Andrea is a writer and researcher with a particular interest in the social history of the First World War. Based in Leeds, Andrea combines a career as a part-time criminal defence solicitor with that of an increasingly full-time historian.

As well as being the author of three books on the First World War – Lawnswood’s Great War Stories (Friends of Lawnswood Cemetery, 2015), Britain’s First World War Widows- the Forgotten Legion (Pen and Sword, 2018) and Deserters of the First World War – the Home Front (Pen and Sword, 2021) – she has also contributed chapters to several anthologies. Andrea is also the Book Reviews Editor for the Western Front Association.

Andrea has provided consultancy services to a number of Great War commemorative projects and conducted research for several strands of BBC programming. She is a regular speaker at a wide range of venues and enjoys helping people frame their own family and local history in a wider historical context.

Tuesday 1st April 2025


– Chrys Treththanmor

Bhutan is called the ‘Kingdom of Happiness’. Valleys carve through the tree-lined mountains and the landscape is full of beautiful temples and castles. The people value their traditional ways and revere their royal family. Join us for a fully illustrated talk about this fascinating country, during which Chrys will also explain why she did not participate in the fire blessing ceremony!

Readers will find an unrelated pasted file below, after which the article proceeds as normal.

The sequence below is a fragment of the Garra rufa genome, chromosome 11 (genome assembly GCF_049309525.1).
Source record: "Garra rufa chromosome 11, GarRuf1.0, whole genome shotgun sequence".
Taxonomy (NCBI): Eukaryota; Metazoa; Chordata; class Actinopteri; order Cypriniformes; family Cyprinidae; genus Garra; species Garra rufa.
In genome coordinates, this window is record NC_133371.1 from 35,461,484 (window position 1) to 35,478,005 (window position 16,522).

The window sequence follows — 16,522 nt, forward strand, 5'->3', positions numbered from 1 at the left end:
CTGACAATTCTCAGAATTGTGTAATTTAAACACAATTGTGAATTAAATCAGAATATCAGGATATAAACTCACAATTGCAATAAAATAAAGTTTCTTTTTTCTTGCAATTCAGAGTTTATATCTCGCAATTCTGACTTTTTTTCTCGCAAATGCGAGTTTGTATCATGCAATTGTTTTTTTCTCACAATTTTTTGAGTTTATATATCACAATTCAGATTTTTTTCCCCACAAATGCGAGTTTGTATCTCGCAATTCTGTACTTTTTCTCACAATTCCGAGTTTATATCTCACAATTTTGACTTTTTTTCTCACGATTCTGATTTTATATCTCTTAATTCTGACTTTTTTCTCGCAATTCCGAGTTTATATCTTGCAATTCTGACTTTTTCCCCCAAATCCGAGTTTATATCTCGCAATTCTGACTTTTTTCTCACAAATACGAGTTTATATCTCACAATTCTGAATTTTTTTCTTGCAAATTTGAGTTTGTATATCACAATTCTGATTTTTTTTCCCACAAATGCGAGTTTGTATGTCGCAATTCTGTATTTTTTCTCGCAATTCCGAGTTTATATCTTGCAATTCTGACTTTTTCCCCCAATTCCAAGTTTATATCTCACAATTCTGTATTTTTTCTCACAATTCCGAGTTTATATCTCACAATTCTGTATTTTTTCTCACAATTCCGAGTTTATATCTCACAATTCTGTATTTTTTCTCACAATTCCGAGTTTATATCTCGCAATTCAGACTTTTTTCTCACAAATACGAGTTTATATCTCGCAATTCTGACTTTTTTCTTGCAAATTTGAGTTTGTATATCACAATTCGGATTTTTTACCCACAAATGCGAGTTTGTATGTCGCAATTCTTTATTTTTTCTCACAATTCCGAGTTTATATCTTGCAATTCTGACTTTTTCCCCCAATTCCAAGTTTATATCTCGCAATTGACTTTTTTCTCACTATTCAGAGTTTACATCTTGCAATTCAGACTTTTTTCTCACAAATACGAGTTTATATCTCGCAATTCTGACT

Chrys Tremththanmor is the Clergy Training Officer for the Diocese of Peterborough, Church of England. When she’s not busy assisting clergy in their training and development, she likes to write fantasy novels and travel the world with her camera in hand.

Tuesday 15th April 2025

Not Just Cotton Magnates: The Fieldens’ Property Portfolio

– Anne Mealia

Even from an early stage in the development of Fielden Brothers, property holding brought in a substantial part of their income, both individually and as part of the business. This talk looks at the extent of their property holdings which goes well beyond the homes they lived in and the iconic buildings we associate with them. It includes property in Todmorden and further afield.

Anne Mealia is a professional genealogist and historical researcher and has been running her own business, Evergreen Ancestry, for over ten years. She is a member of the Association of Genealogists and Researchers in Archives and has carried out research for Who Do You Think You Are and was Archives Researcher for the Channel 4 documentary The Queen’s lost family. She is a guide with Calderdale Heritage Walks and regularly leads walks in the Todmorden area.

Tuesday 29th April 2025



The 2024-25 season concludes with our Annual General Meeting, all welcome.